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Address by the Deputy Minister of Justice and Constitutional Development, the Hon JH Jeffery, MP, on the Introduction of the Three- Year Human Rights Plan at the Launch of the National Human Rights Plan in response to Human Rights-Related Barriers to HIV and TB services and Gender Inequality, held at Gugu Dlamini Memorial Park, Durban, 11 June 2019

Programme Directors,
Distinguished guests,
Ladies and gentlemen,

We are here today in a park that honours the memory of Gugu Dlamini.

Many of us know about Gugu’s life and her activism and why we honour her today.

In 1998, Gugu – who was from KwaMashu - found that the silence surrounding HIV/AIDS made people’s suffering worse and she wanted to be a voice for those living with HIV/AIDS.

She then joined the National Association of People with AIDS (NAPWA) and announced to the press that she was living with AIDS.

Days after the press conference, on 14 December 1998, several local men harassed her, attacked her, followed her home and stoned her to death.

Her death was an example of the depth of HIV stigma in South Africa.

And sadly, Gugu was not the only one.

There were others, such as Lorna Mlofana, a TAC activist who in December 2003, was raped by a group of men outside a shebeen in Khayelitsha. When she disclosed that she was HIV positive, they murdered her.

South Africa has come a long way over the past two decades in the fight for human rights for all in our country and we have also seen a major improvement in the overall management of HIV/AIDS.

Yet, although South Africa is recognised globally for its response and position to human rights, there are still important gaps to close with respect to the full implementation of the human rights agenda, particularly the rights of people living with HIV and TB and certain key and vulnerable populations.

When it comes to the rights of people living with HIV and TB, it is critical to translate key policies into implementation and to ensure that all people know their rights and how to seek redress when their rights are violated.

Rights-based responses to health recognise the importance of reaching out to those who are most vulnerable and marginalised.

It is vital that the barriers to human rights which prevent people from accessing services must be removed, in particular for women, the youth, sex workers, people who use drugs, detained persons, LGBTI persons and people with disabilities.

In line with realisation of the 2030 Agenda for Sustainable Development and ensuring that we leave no one behind, it is imperative that people with HIV, TB and STIs and other key and vulnerable populations lead in driving the human rights agenda and the access to justice agenda.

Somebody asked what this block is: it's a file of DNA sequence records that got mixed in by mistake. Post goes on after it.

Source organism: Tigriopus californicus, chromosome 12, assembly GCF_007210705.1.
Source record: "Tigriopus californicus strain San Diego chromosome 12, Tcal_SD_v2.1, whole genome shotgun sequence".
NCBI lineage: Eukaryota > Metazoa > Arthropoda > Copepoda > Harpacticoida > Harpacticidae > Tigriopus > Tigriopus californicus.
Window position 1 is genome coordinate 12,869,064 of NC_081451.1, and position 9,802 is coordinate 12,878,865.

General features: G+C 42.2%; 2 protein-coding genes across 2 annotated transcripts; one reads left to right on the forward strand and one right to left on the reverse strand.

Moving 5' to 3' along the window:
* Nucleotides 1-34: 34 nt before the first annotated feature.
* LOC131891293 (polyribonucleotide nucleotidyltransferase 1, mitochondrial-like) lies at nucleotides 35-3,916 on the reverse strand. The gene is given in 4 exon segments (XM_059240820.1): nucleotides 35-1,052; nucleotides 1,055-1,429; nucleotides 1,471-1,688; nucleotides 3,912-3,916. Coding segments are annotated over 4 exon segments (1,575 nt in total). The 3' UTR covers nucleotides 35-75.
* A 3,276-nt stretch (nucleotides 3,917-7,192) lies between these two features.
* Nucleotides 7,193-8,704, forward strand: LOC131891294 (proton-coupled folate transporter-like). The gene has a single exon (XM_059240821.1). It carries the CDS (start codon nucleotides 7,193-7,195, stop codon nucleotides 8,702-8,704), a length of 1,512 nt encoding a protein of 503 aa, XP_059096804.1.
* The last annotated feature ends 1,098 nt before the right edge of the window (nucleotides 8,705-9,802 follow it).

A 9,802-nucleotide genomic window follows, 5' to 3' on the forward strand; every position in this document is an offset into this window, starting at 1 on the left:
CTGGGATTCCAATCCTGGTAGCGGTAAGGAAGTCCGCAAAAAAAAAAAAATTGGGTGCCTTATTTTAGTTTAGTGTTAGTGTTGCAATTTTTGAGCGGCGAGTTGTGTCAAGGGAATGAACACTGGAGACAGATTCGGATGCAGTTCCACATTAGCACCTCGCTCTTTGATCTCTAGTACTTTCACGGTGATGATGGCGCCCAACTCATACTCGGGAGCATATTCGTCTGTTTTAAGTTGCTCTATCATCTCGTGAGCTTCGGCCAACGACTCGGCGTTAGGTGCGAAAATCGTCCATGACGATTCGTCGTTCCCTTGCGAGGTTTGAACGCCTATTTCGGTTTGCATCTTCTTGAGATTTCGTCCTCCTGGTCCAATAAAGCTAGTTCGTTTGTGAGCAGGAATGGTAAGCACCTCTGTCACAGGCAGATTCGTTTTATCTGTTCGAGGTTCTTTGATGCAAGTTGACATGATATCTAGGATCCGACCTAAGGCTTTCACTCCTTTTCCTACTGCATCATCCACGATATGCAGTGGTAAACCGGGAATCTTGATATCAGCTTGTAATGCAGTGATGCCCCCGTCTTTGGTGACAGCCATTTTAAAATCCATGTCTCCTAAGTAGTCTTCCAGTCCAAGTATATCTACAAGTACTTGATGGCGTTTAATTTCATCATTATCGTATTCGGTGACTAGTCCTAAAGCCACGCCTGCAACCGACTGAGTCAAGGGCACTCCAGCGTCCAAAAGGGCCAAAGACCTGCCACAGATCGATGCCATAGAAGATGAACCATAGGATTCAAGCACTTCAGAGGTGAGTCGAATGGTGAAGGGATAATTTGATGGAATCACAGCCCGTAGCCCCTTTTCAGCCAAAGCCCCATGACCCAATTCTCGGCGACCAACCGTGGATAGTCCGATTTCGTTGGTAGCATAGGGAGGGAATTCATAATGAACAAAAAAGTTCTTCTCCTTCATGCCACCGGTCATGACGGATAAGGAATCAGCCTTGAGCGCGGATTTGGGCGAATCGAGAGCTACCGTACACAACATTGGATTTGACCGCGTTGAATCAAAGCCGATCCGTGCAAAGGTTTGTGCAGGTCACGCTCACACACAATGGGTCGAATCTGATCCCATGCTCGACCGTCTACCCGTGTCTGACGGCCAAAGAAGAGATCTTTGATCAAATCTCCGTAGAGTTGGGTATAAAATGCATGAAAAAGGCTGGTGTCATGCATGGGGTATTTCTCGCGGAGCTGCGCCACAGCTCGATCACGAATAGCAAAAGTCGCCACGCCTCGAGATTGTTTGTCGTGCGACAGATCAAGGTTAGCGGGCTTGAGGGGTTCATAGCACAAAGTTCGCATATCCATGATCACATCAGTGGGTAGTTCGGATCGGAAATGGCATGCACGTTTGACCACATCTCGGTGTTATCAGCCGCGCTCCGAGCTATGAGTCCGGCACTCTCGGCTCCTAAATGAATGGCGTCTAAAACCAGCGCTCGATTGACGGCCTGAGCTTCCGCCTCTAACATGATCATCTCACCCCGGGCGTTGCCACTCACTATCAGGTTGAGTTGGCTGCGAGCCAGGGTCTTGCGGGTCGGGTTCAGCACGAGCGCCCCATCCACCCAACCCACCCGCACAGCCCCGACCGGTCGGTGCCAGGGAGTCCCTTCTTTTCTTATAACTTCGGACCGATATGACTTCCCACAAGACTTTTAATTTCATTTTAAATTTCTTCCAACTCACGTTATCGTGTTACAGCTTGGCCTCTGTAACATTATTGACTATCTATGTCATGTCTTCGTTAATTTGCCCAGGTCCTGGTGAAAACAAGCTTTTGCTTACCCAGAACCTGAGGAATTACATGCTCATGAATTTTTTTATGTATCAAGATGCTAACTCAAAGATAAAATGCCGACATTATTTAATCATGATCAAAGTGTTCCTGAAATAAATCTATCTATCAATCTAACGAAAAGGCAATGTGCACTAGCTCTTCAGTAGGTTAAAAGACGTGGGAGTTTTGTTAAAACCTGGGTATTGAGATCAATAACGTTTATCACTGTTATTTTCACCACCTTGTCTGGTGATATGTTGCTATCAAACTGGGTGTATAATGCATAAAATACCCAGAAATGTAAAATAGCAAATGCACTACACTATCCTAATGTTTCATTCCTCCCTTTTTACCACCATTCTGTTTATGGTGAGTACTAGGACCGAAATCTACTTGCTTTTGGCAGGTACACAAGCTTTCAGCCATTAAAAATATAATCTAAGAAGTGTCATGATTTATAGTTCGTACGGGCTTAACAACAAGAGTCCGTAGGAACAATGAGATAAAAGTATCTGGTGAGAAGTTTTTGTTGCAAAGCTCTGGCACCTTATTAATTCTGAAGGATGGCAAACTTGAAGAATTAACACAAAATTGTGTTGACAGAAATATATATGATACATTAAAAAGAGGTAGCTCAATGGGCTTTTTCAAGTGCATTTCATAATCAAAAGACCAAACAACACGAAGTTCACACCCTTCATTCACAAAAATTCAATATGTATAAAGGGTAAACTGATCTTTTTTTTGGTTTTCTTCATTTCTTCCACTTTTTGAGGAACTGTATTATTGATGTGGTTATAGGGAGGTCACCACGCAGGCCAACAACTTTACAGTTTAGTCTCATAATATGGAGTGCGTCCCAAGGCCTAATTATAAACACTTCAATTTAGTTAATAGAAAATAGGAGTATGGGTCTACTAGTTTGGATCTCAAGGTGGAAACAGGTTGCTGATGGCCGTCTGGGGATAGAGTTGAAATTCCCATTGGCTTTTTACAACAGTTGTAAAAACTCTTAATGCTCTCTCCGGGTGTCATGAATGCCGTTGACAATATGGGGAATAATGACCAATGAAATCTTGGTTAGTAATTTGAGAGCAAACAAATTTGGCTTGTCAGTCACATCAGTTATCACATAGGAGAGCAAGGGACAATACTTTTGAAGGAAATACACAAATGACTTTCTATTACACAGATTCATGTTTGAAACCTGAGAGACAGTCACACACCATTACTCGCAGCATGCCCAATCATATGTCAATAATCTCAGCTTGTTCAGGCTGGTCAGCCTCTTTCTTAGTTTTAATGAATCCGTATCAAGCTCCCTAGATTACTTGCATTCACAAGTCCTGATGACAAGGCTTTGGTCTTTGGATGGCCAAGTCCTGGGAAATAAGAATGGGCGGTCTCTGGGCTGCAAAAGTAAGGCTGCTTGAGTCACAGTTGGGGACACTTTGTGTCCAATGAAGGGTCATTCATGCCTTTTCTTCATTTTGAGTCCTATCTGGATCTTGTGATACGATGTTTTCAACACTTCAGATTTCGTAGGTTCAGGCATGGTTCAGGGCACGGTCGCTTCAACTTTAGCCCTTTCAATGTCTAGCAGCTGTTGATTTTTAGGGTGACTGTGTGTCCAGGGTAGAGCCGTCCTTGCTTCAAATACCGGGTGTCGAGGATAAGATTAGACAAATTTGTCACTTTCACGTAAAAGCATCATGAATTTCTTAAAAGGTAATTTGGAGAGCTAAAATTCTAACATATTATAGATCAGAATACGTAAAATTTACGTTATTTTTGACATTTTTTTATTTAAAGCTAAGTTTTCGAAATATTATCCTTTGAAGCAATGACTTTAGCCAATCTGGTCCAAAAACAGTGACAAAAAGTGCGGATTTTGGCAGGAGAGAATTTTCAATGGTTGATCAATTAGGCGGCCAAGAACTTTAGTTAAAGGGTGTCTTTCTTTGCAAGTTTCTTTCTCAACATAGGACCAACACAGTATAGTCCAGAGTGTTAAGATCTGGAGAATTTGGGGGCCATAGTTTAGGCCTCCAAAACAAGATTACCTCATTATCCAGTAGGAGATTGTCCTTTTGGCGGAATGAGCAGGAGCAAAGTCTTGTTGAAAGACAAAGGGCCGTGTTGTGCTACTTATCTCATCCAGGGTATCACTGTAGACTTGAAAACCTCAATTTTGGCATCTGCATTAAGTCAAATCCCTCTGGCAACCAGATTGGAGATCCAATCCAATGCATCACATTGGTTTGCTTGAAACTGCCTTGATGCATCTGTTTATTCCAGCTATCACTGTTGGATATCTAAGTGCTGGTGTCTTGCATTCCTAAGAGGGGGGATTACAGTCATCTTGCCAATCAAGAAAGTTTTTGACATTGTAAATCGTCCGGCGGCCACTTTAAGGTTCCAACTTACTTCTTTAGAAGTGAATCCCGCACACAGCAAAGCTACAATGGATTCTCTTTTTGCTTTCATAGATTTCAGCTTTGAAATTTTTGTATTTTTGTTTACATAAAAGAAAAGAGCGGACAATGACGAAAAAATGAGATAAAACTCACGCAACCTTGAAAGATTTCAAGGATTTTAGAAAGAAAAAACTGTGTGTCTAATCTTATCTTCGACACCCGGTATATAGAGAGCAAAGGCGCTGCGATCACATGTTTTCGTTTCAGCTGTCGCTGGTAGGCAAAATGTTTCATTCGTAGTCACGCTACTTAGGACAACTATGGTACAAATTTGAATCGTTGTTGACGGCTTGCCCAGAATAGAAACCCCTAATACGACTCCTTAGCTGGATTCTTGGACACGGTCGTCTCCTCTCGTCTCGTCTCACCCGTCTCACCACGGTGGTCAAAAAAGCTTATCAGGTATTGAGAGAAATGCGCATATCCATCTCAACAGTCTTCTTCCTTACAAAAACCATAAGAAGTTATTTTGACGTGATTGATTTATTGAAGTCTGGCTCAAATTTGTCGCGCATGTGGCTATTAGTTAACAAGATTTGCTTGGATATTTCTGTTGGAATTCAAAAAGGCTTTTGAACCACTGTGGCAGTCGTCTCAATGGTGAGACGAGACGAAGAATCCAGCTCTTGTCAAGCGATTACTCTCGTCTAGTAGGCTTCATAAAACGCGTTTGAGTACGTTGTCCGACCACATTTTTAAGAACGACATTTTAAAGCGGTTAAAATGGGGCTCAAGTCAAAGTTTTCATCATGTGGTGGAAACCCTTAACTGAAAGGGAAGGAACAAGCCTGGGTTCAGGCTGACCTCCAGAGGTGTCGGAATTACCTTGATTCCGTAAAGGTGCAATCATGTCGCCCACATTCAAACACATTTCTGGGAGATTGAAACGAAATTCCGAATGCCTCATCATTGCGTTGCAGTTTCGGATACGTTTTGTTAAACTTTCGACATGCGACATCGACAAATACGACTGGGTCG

In November 2018, a multi-stakeholder human rights meeting agreed that the established Human Rights Working Group should develop a three-year strategic plan to guide the implementation of comprehensive and focused programmes to remove human rights-related barriers to services, to collect evidence through a monitoring system, and to cost the plan.

The draft three-year Human Rights Plan has been developed over the last seven months, based on the National Strategic Plan for HIV, TB and STIs 2017-2022.
It is informed by current priorities in responding to identified human rights and gender-related barriers to HIV and TB in South Africa.

The three-year Human Rights Plan outlines 7 key programmes, which are:

All the interventions focus on both HIV and TB-related law and human rights issues.

South Africa is one of the countries with the highest burden of TB and World Health Organisation statistics give an estimated incidence of 322,000 cases of active TB in our country. 

When it comes to HIV/AIDS, according to the 2018 mid-year population estimates released by Stats SA, the estimated overall HIV prevalence rate is approximately 13% among the South African population and the total number of people living with HIV in our country is estimated at approximately 7,5 million.  

We cannot allow that the human rights of those living with HIV and TB are infringed or ignored or that they continue to face discrimination and prejudice in their daily lives.

Stigma, prejudice, ignorance and discrimination are also diseases that we have to confront. And we are confident that the national Human Rights Plan will provide a comprehensive response to human rights-related barriers and will ensure that we leave no one behind.

I thank you.